More Pricks than Kicks
Patronage in the Age of Negation
Admittedly, I have always been somewhat skeptical about Kickstarter. These drives frequently seem to be started up by people who are more financially comfortable than those they are attempting to solicit money from: wealthy panhandlers, essentially, who don’t believe in something enough to sink their own money into it but don’t mind investing other people’s. There also seem to be a disproportionate number of Kickstarter supplicants who fall into the phantom income category—who are presumably offering temporary relief to their long-supportive families by turning to friends and strangers for assistance. This sanctioned form of begging in the name of art disguises its inherent shamelessness; the presumptuous application of pressure seems unseemly. To paraphrase a certain lady poet: Kickstarter campaigns for one’s sham friends and real pain for one’s Kickstarter friends.
It is fair to expect your friends to pony up to see a film you’ve made or buy a book you’ve written, but it seems unreasonable to expect them to foot the bill for it. To help raise funds to offset a friend’s health or financial woes is one thing, but an art project? Isn’t that what producers, publishers, galleries and record labels do? But, presumably, the works in question haven’t elicited the support of a publisher, a producer, a gallery or a record label. In these anybody-can-play days, everybody’s an artist, and somehow they have to get their careers off the ground. This is truly patronage in the age of negation.
Many significant works of art have been created by artists who were otherwise gainfully employed. While working respectively as insurance officer, wallpaper designer, TV actor and gas station attendant, Franz Kafka, Charles Burchfield, John Cassavetes and Fred McDowell created some of the most exquisite and enduring works of 20th century culture. But that isn’t really the point, is it? This is the 21st century, and Kickstarter is simply a more democratic alternative to traditional methods of patronage. It has funded many worthy causes. I can’t think of any offhand, but I’m sure there are some.
Mostly though, I felt that I couldn’t roll out a Kickstarter campaign for the same reasons that I couldn’t commit suicide: because it would be embarrassing to me and inconvenient to others, and vice-versa. Then it occurred to me that if I had to make a choice between begging and death, it would be a smart idea to combine the two. That’s right: Suicide—that golden word with its magical shimmer. For as surely as there are some people who like to see me thriving—spreading solace and joy, bringing people together—there are others who would like to see me dead. You know who you are. Now is your chance to make your own contribution. Let’s face it, suicide is hard work. If it wasn’t, we’d all be dead. We need to help each other out at times like this.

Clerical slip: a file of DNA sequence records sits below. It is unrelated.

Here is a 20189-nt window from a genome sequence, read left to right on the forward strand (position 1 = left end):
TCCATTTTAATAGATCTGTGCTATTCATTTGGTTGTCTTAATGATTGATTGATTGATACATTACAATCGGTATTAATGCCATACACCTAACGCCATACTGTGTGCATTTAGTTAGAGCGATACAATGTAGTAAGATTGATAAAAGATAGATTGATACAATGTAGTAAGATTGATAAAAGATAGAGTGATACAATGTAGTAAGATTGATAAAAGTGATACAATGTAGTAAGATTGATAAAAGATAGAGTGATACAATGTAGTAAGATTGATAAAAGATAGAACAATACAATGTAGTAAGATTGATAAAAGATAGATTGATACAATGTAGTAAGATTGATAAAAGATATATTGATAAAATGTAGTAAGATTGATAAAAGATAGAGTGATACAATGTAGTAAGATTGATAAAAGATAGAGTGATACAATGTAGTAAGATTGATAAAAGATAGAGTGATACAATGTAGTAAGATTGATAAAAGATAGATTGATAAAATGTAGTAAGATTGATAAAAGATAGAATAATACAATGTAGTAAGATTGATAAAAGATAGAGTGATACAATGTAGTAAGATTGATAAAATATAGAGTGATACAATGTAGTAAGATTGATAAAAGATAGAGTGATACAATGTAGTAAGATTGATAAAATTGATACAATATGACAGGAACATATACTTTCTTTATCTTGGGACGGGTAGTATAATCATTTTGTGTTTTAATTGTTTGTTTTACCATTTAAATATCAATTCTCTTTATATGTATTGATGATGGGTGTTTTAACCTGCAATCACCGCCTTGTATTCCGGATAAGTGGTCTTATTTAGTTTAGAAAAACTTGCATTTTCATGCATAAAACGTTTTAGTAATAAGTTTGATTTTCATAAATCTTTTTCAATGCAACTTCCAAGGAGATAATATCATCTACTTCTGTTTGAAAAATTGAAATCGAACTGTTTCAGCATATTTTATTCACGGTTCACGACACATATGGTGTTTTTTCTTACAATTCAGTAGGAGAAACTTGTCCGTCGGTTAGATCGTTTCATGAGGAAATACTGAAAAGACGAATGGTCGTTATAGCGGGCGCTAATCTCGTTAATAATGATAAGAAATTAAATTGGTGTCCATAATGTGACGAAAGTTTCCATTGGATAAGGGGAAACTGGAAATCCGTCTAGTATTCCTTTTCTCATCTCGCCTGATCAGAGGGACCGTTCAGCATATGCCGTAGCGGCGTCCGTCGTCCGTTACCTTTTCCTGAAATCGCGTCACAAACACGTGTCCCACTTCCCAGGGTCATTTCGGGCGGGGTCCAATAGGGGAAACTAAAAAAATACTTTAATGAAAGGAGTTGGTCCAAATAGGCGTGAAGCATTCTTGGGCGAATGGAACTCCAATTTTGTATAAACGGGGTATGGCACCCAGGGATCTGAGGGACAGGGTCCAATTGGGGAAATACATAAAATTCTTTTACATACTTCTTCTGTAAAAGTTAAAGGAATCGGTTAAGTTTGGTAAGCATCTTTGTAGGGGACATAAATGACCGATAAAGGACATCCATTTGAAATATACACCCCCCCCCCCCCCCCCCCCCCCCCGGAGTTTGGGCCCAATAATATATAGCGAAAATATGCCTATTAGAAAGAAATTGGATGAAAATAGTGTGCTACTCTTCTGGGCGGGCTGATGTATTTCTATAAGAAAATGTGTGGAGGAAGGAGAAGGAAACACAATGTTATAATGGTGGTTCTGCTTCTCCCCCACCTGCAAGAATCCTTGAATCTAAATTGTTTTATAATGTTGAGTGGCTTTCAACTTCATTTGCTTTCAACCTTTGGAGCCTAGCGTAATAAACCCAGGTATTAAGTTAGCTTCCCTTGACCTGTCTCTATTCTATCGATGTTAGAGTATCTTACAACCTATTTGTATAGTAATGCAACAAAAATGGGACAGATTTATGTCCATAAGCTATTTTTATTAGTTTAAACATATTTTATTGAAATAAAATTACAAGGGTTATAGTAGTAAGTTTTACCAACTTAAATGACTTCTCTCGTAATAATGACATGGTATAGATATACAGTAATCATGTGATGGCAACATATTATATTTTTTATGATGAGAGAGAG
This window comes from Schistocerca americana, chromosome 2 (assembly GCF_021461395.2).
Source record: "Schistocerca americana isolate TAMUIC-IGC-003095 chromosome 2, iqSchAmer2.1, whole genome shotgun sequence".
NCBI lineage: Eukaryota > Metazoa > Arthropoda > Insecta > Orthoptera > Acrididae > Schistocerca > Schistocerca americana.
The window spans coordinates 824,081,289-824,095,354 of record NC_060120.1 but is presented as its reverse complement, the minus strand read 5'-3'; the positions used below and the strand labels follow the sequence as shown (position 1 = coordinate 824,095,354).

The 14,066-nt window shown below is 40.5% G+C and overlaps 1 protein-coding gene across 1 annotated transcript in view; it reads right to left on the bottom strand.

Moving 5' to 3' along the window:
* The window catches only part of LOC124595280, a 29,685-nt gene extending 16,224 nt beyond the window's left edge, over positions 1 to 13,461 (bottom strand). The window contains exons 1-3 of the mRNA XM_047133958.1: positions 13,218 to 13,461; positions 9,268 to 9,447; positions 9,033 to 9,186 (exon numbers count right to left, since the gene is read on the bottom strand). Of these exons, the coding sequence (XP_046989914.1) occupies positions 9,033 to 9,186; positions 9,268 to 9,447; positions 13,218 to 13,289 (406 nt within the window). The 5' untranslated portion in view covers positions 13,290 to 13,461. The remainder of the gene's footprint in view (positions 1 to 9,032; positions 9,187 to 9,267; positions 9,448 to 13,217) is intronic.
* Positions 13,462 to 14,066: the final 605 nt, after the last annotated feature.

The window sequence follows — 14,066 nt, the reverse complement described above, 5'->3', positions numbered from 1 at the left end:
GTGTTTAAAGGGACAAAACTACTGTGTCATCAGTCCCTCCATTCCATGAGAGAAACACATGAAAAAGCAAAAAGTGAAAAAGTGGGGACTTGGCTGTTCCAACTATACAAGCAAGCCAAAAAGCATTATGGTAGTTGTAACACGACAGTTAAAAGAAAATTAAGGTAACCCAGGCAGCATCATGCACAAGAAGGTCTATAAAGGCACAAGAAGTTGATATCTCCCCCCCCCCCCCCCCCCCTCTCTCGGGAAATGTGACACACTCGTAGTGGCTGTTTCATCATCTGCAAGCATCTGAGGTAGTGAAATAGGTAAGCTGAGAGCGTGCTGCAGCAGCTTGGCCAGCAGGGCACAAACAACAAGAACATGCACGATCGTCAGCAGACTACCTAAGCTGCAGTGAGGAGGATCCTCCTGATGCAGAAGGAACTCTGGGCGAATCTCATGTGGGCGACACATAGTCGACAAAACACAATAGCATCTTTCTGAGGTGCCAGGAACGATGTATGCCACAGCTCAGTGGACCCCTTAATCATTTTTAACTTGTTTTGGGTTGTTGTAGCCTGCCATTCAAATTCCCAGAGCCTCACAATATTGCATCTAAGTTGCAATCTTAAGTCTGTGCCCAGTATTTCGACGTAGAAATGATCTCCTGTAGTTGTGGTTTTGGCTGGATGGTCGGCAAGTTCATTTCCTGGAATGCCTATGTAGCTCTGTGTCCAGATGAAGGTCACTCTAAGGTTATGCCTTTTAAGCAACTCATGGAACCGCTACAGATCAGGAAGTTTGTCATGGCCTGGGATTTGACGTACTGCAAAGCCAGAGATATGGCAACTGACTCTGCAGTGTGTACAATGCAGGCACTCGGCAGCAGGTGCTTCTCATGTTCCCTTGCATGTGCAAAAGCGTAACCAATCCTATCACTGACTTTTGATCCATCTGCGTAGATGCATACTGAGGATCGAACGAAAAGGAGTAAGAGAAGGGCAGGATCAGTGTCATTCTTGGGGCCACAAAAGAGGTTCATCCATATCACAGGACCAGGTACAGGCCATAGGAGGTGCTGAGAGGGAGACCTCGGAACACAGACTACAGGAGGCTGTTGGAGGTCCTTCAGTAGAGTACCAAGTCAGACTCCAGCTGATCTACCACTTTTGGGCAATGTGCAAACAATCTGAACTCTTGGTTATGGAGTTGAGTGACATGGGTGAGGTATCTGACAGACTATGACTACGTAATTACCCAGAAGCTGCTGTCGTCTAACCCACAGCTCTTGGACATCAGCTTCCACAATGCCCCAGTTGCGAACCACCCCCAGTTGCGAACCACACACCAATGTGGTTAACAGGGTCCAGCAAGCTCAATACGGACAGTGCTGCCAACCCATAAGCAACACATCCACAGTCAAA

Enough preamble, here’s the plan. Unfortunately, I have to face facts: this life in the arts hasn’t really worked out too well. But if it’s done properly, offing myself could be a very credible career move. To receive posthumous acclaim—sometimes to receive any acclaim at all—one has to die first, and this is where suicide can be so useful: to cap a lifelong obscurity with posthumous notoriety. Maybe in 20 years my slim body of work will be exhumed by some perceptive and influential critic and hailed as a forgotten classic. What price immortality? It is painful but let’s face it, suicide never hurt a reputation in the arts.
I don’t suppose anybody would be especially surprised if I did kill myself. Some people might even view it as an opportunity to brag that they saw it coming. Congratulations. But this is not an occasion to compliment yourself on your prescience. And now, sadly, the element of surprise has been removed. Drat. But when all is lost, all is not always lost.
Don’t worry, I’m not going to do anything rash. It will all be meticulously planned out—with your invaluable help. Here’s what I propose: Kickstart a suicide campaign so that I can blow my brains out and pay for a decent burial. But to spare those least-furthest and nearest to dearest the trouble of cleaning up after me, I plan on taking care of this unavoidably messy business in a foreign land where the self-inflicted death of a stranger won’t create much of a stir. Nothing too extravagant. I was thinking, Mexico. Therefore, travel arrangements must be subsidized, and a week or two’s stay in a hotel—preferably on the coast. I want to die by the sea.
And I need to buy a gun.
Some of the cynics among you might ask what’s wrong with a footstool and a few yards of strong rope, or a bowl of warm water and a fresh razor blade. And you have a good point. But after much quiet meditation, this is my chosen method—messy but relatively dependable. To some of the less charitable among you, the results of this honest but dishonorable act will be reward enough to merit a donation; but I understand that incentives are often offered to donors who really want to get some bang for their buck, and of course, I want to give something back. After all, Kickstarter is all about giving back. I’m working on that. Perhaps somebody would like my shirt collection. My collar size is 15.
Meanwhile, this is just an initial blast, meant to get the ball rolling and let you know what’s expected of you. I’ll get back to you when the details have been fine-tuned. Any contribution is appreciated, whatever you can afford. Don’t think of it as a donation, think of it as an investment: you will have played your part in the creation of a legend. At the very least, it will give you something to talk about.